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Pursuing an Interest, Advancing a Career

At the start of the spring term at Yavapai College, the convocation keynote address was given by the incoming college president Dr. Lisa Rhine. During her talk, she made mention of the ratio 1:2:7 in today’s job market and how that impacts education.

The 1: 2: 7 ratio means: one job will be available with a master’s degree or higher, two jobs will be available with a bachelor’s degree, and seven jobs will be available with an associate degree or certificate. “Success in the New Economy,” a video by Kevin Fleming and Brian Marsh, explains where we are in today’s economy. The short film also touches on the reason why businesses are having a difficult time hiring qualified individuals for their open positions.

I have been in the career coaching field since 1996, after working in various industries, and have found that this ratio has not changed through the years. During coaching sessions or classes, I would always start with self-exploration, so an individual would know and analyze his or her talents and their strengths. Next, we would move into career exploration to identify areas of interest. Only then would a career plan be developed. The goal was always to align an individual’s knowledge, skills and abilities with a career that was a good fit.

For the past six years, I have been a career coach at Yavapai College’s Career and Technical College, working with students in more than 10 technical AAS degrees and 35 technical certificate programs, most of which are STEM related.

In reviewing the Department of Labor’s CareerOneStop data for 2018, median income for our technical programs ranges from $21,040 to $124,540 annually. These income levels reflect both certificate and AAS degree programs. The college combines both education and applied technical skills. The college also is a catalyst for industry-driven credentials and developing specific preparation for employment in today’s job market by working with and listening to industry representatives through advisory boards for each program, staying current within budget limits and providing some of the best labs for students to have hands-on experiences.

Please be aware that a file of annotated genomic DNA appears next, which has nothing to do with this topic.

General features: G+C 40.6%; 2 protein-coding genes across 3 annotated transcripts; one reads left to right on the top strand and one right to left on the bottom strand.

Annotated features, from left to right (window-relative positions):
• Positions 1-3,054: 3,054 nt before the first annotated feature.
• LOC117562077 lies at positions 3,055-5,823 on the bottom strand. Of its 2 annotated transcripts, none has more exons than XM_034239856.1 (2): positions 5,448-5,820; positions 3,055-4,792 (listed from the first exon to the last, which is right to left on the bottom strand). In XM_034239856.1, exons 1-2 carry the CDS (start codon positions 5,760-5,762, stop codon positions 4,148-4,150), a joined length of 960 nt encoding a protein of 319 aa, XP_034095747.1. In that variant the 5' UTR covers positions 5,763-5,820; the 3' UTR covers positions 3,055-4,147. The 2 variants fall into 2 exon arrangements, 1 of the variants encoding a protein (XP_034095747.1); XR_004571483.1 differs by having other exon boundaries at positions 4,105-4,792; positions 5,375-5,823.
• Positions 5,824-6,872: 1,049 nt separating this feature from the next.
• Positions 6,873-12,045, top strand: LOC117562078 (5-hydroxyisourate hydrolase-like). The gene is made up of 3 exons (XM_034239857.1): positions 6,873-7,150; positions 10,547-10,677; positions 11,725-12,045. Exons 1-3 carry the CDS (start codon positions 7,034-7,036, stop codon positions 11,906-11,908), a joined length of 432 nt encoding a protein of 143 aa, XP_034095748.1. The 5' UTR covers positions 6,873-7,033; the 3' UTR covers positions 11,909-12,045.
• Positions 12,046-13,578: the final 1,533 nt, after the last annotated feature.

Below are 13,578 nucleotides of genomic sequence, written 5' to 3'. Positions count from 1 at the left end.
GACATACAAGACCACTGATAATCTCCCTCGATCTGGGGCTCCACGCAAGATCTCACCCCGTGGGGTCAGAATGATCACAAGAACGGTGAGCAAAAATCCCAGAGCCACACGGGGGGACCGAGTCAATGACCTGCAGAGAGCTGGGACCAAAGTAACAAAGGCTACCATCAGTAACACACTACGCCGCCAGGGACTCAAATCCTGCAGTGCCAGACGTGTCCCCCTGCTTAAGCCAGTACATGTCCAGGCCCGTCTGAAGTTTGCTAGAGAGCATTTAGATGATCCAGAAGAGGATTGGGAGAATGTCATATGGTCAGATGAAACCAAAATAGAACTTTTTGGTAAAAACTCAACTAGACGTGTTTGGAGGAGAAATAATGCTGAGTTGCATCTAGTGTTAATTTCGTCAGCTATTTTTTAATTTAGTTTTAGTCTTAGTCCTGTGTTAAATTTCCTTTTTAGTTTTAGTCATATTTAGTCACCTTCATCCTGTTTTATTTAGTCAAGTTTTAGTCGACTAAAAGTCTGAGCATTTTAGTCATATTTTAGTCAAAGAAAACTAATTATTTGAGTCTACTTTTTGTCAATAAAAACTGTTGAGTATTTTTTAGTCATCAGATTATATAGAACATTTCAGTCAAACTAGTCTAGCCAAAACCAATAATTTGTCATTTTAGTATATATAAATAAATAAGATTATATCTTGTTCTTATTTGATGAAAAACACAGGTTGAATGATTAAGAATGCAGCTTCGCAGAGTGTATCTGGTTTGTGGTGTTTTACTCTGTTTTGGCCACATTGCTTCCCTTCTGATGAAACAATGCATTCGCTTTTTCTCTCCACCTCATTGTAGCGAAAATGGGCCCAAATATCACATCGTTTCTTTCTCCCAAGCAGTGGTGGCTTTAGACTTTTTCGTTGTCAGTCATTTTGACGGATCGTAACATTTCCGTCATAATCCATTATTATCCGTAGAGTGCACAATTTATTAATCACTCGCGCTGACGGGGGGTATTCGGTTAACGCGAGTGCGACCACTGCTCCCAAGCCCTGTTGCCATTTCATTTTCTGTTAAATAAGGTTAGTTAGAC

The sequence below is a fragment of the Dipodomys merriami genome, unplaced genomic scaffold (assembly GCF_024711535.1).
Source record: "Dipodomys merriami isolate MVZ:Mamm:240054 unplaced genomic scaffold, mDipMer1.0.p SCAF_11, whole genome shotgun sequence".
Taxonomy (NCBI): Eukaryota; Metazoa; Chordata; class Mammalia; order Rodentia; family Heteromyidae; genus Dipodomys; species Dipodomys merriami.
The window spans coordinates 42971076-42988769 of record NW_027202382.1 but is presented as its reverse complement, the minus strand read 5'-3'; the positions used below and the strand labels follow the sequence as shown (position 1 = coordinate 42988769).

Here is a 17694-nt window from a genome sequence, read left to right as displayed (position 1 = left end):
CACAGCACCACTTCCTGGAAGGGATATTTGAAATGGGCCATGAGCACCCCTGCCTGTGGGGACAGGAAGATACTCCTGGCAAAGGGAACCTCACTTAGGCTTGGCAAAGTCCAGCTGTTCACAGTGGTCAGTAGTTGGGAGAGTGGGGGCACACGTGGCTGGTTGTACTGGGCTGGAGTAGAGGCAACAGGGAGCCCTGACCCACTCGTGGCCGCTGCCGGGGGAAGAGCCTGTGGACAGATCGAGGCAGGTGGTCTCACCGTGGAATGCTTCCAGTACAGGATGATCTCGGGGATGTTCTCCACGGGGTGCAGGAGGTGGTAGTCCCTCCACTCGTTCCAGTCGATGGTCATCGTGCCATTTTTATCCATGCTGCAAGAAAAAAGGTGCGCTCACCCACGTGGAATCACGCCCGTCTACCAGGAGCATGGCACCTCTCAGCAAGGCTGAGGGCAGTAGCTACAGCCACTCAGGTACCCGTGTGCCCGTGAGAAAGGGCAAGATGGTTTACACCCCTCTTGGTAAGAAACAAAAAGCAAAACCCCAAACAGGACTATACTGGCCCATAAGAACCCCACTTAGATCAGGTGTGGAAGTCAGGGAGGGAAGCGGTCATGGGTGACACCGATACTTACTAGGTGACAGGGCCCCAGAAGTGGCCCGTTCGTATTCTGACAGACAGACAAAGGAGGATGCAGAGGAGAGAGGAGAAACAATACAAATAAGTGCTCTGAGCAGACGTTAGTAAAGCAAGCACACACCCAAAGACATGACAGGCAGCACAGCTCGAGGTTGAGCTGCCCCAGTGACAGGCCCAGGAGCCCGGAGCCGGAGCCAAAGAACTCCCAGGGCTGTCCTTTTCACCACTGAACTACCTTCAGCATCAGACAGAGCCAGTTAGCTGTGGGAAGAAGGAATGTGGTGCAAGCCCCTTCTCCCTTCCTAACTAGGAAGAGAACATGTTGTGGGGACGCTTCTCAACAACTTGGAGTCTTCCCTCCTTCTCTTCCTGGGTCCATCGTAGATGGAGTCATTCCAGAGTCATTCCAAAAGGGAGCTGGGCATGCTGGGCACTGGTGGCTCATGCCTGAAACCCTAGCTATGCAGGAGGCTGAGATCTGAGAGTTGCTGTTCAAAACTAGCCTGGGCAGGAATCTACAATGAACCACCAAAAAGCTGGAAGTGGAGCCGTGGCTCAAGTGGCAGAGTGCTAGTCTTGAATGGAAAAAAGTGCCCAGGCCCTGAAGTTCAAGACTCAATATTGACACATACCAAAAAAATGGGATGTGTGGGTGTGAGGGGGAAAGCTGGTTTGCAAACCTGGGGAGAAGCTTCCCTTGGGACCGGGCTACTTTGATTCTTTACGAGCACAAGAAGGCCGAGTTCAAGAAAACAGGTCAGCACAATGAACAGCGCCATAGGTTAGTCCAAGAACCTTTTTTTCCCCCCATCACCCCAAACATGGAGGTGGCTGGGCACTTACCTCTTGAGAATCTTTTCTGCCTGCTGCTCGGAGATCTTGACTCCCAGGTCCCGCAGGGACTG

In addition, the college also has grant-based paid internships and apprenticeships for some of our high industry demand programs. These internships and apprenticeships can range from 10 to 16 hours per week at the current pay rate of $14.25 to $14.75 per hour, with a term limit of 14 to 16 weeks. The experience that students receive in their chosen field while working at companies enables them to determine whether this is a good fit for them, gain industry experience for resume building, enhance their academic achievements, and add to their personal growth.

In today’s workplace, one has to accept that lifelong learning is a reality for continued success in the job market. The average age of our students at CTEC is 28 years old, with an age range from 16 to mid-50s and older. The younger students are seeking and exploring their first career path. The mid-range age group is looking to improve a current position with a company, change careers completely or pursue professional development. The older age group is focused on personal development and learning for the sake of learning. I just need to mention: individual success is usually tied into having a passion for what an individual achieves. QCBN

By Jim Voska

To explore career technical programs and careers at Yavapai College’s Career and Technical Education College, go to

For more information on Yavapai College’s technical (STEM) programs, contact Linda Brannock ( Career Coach Yavapai College Enrollment Services and/or Jim Voska ( Career Coach, Yavapai College, Career and Technical Education College.

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